Legislation regarding witness protection was introduced in the last session of Parliament, and the GSL has said it will be re-introduced during the current parliamentary session. Immediate establishment of a viable mechanism for witness protection, irrespective of whether Parliament passes related legislation, will be crucial to the effectiveness of the LLRC. Experience in other countries has shown that absent such a program, witnesses, especially those victimized by recent conflict, are often unlikely to come forward due to fears of arrest, personal harm, or harm to their families. In Sri Lanka, those who come forward publicly to speak to or criticize government actions also run the risk of being branded LTTE sympathizers, a legitimate concern as shown by certain statements of GSL officials noted below,[16] heightening the likelihood of reprisal. Provided other concerns noted in this section are also addressed, a credible witness protection program could serve to help build confidence among Sri Lankans in the credibility of the commission and encourage witnesses and victims to come forward, both of which are necessary conditions for the LLRC to be effective.

In addition, the extent to which the GSL consulted the Tamil community during the establishment of the commission and selection of its members is unclear. The extent to which such consultations took place or were sufficient could impact whether the LLRC adequately investigates the concerns of those communities and receives broad-based support across affected communities for its inquiry and ultimate findings and recommendations. Consultations with the Tamil community going forward on the work of the LLRC would help address any insufficient engagement with them during the establishment phase.

Public statements by senior officials, such as President Rajapaksa’s brother, Defense Secretary Gotabhaya Rajapaksa, have prompted concern that the government may limit the scope of the LLRC’s inquiries and/or access to witnesses or otherwise undermine its effectiveness and that the GSL may not be committed to complying with LLRC recommendations. During a BBC HARDtalk interview, the Defense Secretary threatened to execute former Army chief General Sarath Fonseka for treason following statements by General Fonseka that senior GSL officials may have issued orders that could be construed as war crimes[17] and that he would be willing to testify before an international commission about the conduct of security forces.[18] In early February 2010, the Defense Secretary stated that he would not allow “any investigations in this country. There is no reason. Nothing wrong happened.”[19] These statements could undermine the effectiveness and credibility of the LLRC and are concerning to the United States.

V. Measures taken by international bodies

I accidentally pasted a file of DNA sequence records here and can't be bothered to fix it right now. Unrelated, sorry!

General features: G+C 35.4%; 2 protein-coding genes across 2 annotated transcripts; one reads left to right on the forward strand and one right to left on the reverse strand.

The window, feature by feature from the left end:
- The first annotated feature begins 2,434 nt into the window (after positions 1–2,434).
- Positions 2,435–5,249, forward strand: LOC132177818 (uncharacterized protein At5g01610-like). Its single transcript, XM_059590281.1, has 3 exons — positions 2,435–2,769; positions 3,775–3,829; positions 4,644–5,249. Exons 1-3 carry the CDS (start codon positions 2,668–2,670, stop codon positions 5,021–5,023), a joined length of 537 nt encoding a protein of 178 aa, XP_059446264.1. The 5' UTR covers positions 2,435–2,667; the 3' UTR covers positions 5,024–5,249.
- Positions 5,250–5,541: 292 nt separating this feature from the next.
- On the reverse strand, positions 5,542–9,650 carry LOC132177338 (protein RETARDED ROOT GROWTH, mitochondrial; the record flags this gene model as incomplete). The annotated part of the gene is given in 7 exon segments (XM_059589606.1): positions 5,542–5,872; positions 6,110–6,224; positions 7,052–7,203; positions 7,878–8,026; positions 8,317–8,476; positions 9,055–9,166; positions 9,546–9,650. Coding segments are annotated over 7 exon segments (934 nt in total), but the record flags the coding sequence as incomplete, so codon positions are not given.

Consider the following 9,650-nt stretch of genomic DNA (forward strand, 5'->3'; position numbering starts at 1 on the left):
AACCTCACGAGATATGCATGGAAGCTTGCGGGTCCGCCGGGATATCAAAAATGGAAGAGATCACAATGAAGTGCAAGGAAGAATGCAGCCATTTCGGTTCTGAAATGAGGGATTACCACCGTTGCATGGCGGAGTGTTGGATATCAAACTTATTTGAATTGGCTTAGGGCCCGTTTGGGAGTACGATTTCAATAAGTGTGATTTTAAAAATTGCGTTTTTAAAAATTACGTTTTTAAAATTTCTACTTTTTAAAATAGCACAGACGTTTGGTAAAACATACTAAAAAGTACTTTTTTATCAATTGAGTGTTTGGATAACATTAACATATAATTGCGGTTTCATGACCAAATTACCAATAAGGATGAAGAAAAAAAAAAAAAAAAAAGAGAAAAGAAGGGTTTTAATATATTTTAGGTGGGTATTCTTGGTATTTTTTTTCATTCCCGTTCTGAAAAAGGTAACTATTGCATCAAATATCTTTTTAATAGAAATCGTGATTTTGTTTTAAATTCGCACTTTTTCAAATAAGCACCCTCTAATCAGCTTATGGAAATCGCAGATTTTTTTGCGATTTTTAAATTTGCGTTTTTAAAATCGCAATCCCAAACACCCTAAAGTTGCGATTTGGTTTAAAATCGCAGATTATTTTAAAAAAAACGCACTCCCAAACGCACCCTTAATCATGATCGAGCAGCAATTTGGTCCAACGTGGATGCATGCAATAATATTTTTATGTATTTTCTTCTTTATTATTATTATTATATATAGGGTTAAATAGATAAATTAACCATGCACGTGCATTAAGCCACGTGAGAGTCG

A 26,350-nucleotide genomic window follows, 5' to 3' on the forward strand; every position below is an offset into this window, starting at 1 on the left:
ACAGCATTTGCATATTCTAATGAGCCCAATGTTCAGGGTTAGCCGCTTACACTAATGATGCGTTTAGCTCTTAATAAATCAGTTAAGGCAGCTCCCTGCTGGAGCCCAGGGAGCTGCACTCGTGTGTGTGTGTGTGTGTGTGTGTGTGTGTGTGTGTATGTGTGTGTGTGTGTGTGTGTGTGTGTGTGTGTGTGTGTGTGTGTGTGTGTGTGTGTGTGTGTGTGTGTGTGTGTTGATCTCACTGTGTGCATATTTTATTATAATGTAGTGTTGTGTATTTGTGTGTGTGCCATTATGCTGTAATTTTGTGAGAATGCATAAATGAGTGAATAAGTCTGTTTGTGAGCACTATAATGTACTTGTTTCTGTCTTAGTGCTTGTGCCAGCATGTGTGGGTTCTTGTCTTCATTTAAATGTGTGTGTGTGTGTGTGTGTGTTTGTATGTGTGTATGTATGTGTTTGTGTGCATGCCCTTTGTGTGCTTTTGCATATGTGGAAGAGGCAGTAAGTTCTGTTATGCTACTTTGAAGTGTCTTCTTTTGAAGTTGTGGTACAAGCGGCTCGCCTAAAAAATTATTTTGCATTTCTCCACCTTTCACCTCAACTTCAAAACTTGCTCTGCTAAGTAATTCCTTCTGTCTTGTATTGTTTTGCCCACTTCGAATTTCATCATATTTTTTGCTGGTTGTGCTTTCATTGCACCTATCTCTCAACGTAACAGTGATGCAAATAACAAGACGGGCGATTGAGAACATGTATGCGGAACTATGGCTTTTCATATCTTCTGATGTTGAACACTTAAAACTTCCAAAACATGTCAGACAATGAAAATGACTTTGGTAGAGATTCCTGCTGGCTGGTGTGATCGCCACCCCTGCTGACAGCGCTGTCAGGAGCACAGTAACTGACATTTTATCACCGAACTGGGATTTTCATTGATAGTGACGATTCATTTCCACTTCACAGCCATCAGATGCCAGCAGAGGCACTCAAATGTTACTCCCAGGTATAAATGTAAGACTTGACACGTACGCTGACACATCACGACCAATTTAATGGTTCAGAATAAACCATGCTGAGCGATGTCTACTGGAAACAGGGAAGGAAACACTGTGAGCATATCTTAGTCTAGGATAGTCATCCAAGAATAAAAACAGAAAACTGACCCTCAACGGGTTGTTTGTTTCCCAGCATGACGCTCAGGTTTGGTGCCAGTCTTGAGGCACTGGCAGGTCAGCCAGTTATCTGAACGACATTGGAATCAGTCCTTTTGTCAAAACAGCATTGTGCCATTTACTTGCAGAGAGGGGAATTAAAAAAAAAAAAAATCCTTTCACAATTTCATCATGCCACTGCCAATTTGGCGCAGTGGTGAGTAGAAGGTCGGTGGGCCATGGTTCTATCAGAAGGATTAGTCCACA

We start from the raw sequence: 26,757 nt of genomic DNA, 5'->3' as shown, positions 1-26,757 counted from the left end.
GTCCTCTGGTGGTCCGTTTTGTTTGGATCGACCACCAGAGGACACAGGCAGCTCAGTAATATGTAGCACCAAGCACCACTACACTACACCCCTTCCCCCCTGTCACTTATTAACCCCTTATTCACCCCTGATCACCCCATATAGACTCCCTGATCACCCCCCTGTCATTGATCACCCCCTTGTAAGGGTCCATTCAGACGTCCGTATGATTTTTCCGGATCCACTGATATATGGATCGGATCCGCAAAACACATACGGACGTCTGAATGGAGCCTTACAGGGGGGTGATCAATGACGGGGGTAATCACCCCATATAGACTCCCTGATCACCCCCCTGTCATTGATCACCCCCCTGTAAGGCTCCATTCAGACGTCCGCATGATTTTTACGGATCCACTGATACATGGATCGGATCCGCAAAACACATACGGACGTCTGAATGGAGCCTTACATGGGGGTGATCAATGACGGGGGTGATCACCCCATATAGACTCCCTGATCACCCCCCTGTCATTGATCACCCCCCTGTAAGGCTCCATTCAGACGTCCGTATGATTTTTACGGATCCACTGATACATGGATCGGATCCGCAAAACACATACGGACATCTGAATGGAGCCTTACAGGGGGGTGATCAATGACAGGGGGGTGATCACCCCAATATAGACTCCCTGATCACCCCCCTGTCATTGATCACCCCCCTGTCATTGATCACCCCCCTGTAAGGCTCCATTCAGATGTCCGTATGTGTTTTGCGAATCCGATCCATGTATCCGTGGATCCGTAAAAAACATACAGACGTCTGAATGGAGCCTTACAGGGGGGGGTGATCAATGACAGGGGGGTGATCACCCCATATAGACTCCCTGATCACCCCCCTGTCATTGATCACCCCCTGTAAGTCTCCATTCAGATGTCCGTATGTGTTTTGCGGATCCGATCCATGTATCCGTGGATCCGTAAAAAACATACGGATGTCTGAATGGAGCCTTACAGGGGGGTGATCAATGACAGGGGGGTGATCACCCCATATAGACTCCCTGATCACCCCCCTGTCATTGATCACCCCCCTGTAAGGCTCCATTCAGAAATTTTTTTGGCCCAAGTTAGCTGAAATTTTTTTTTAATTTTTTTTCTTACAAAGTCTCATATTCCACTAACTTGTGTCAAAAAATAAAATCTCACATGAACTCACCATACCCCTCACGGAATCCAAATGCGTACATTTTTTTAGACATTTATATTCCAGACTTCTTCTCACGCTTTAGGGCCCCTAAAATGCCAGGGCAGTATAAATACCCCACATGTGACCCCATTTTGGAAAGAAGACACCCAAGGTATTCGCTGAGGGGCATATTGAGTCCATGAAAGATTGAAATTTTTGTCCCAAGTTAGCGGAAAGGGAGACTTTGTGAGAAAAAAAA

1) United Nations Secretary-General Advisory Panel


On June 22, United Nations Secretary-General Ban Ki-moon appointed a three-person Panel of Experts to advise him on the implementation of the commitment on human rights accountability made in a Joint Statement issued by President Rajapaksa and Ban during the latter’s May 2009 visit to Sri Lanka. [20] The panel members are Marzuki Darusman of Indonesia, Yasmin Sooka of South Africa, and Steven Ratner of the United States. The panel will look into the modalities, applicable international standards, and comparative experience with regard to accountability processes, taking into account the nature and scope of any alleged violations in Sri Lanka. The Secretary-General has emphasized that the primary responsibility for investigating alleged violations during the conflict in Sri Lanka rests with the GSL. The United Nations has stated that the panel is not tasked with investigating individual allegations of misconduct.[21] Indeed, the Secretary-General’s spokesperson noted in a statement that “the panel will be available as a resource to Sri Lankan authorities should they wish to avail themselves of its expertise in implementing the commitment.” [22]

The United States welcomed the appointment of the UN Panel of Experts and strongly urged the GSL to take advantage of its expertise. France, Norway, the United Kingdom, Sweden and others have similarly come out in support of international involvement with respect to moving forward with accountability in Sri Lanka, including strong statements of support for the UN Panel of Experts. Sri Lankan Minister of External Affairs G.L. Peiris, however, issued a response calling the panel “an unwarranted and unnecessary interference with a sovereign nation.”[23] Russia and China also criticized the Secretary-General’s decision. The Sri Lankan External Affairs Minister announced that members of the panel would not be granted visas to go to Sri Lanka (were they to apply)[24] and subsequent demonstrations – orchestrated by a Cabinet minister – at the UN compound in Colombo on July 6-9, 2010, that disrupted the normal functioning of the UN offices suggest the GSL is disinclined toward utilizing the Panel of Experts as a resource, though the United States continues to urge it to do so.

Evaluation of effectiveness

It is too soon to assess the ultimate effectiveness of the Panel of Experts. There has been initial progress, with a mandate established, members selected, and funding source determined. While it seems unlikely at this time that the GSL will utilize the panel’s expertise, it appears its mandate is such that its advisory role for the Secretary-General will not necessarily be compromised by being unable to travel to Sri Lanka for meetings with GSL officials. Additionally, if the protests at the UN compound in Colombo are indicative of a willingness by officials within the GSL to now and in the future seek to intimidate and disrupt the work of local UN officials, it would suggest a determination on the part of the GSL not to cooperate with the panel.

VI. Other investigative measures by the GSL and international bodies

1) Review of alleged extra judicial killing video: